New perspective on speedy unicorns looks dubious

Last year set the all-time record for startup investments, and many members of the fast unicorn club minted valuations of over billions just a few months or quarters ago. Thus, it is speculative to assess whether these values ​​will be maintained in the short or long term.

So far, it seems doubtful to many.

On the one hand, some of these have been market trends driven by the pandemic that are showing signs of receding. For example, Hopin, a virtual, hybrid, and live event management platform that was founded in 2019, earned $1 billion in 2020 and 2021, reaching a peak valuation of $7.75 billion.

A year later, Hopin is cutting. The London-based company laid off 29% of its staff in July, after cutting 12% a few months earlier. The company is also repositioning its offering for broader appeal in a world where live events are back in vogue.

Thrasio, an aggregator of online brands that sell on Amazon, also quickly achieved a high rating. Founded in 2018, the Massachusetts company has raised $2.2 billion in equity financing and $1.2 billion in debt through the end of 2021 to fuel its lightning-fast growth.

Then his luck changed. As of May 2022, Thrasio was carrying out layoffs, and plans for a public offering with a potential valuation of $10 billion have been put on hold as e-commerce growth in the US slows.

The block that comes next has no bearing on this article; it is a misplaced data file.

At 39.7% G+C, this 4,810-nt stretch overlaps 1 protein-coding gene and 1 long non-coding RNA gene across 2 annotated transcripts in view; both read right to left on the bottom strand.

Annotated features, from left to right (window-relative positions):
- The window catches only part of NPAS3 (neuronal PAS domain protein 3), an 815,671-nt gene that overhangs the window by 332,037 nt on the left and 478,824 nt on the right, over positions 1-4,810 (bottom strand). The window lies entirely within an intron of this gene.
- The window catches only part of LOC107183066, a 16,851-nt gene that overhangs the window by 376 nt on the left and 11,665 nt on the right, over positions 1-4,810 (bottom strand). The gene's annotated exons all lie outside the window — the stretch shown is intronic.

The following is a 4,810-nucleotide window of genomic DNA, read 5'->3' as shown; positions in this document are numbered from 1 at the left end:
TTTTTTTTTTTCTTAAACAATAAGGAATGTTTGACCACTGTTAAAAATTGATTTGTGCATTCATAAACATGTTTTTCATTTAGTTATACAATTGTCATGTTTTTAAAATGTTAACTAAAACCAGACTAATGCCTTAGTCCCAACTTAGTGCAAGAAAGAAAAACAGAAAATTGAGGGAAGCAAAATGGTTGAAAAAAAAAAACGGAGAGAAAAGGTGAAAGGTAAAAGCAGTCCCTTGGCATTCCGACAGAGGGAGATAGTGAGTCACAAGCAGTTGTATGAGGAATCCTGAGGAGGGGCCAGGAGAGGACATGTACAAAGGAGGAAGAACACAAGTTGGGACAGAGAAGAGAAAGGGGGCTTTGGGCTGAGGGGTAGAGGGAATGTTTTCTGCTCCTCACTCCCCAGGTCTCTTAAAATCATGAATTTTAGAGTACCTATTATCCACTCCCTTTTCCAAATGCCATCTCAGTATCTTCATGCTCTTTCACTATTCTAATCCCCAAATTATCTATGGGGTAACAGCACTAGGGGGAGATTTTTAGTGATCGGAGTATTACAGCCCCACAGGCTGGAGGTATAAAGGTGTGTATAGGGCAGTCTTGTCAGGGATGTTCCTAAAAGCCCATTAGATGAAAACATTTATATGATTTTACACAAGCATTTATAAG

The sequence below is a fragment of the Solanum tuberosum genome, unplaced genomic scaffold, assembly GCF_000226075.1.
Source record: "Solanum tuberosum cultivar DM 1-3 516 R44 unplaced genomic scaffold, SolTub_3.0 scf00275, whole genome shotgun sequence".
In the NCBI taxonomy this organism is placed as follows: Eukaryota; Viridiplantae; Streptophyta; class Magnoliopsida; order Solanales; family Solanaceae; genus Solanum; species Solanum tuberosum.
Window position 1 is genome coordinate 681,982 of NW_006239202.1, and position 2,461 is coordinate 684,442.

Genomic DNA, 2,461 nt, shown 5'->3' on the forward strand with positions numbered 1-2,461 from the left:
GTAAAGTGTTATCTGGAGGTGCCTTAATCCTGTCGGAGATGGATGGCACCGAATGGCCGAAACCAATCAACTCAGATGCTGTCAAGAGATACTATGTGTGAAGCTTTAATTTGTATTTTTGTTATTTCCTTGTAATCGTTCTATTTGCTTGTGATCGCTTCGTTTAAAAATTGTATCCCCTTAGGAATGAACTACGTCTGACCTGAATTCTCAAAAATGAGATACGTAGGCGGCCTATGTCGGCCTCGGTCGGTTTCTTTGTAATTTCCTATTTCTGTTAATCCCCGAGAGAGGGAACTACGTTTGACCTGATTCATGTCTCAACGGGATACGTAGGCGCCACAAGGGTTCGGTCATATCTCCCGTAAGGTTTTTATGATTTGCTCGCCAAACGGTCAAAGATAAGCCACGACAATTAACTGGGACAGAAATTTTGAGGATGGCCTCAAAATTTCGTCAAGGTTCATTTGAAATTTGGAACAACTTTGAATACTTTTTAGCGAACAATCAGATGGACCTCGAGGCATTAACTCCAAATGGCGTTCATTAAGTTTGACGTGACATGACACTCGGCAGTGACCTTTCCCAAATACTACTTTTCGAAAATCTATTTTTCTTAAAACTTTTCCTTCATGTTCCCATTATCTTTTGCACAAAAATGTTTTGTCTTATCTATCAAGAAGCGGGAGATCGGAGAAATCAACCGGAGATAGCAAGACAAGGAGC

Yuga Labs, known for its Bored Ape Yacht Club NFTs, is also facing a very changed environment, but nevertheless seems to be doing well. The Miami-based company, founded in 2021, raised $450 million in March with a valuation of $4 billion. Shortly after, prices for their signature images peaked. But even though they dropped, even the cheapest was still selling recently for around $110,000.

Then there’s Pacaso, a two-year San Francisco-based service to buy stakes in second homes that have reached unicorn status just five months after launch. Since then, US housing markets have been changing rapidly in the face of sharply rising mortgage rates. However, it is probably too early at the moment to conjecture about how Pacaco’s business model will fare.

Two other newly minted unicorns — Tel Aviv-based cybersecurity startup Wiz and Miami-based cryptocurrency payments and NFT upstart MoonPay — fall into a similar bucket. It will take time to see how they are managing to grow in these times of scarcity.

Is there a lesson here?

Are there lessons to be learned from the unicorn crowd? One obvious one is that generating buzz and high ratings at an early stage is not a reliable indicator of future success. Another is that when you’re betting on a trend, make sure it looks long-lasting (and not, say, a temporary adaptation caused by a pandemic).

Still, there is some truth to the notion that transformative companies and founders can be recognized early. When four-year-old Apple went public in 1980, for example, it was already a profitable company with a successful product. Google, founded in 1998, took just a few years to dominate the search engine space.

So yeah, it’s probably realistic to expect some of these fast unicorns to soar to incredible heights. Many, however, will fall to Earth.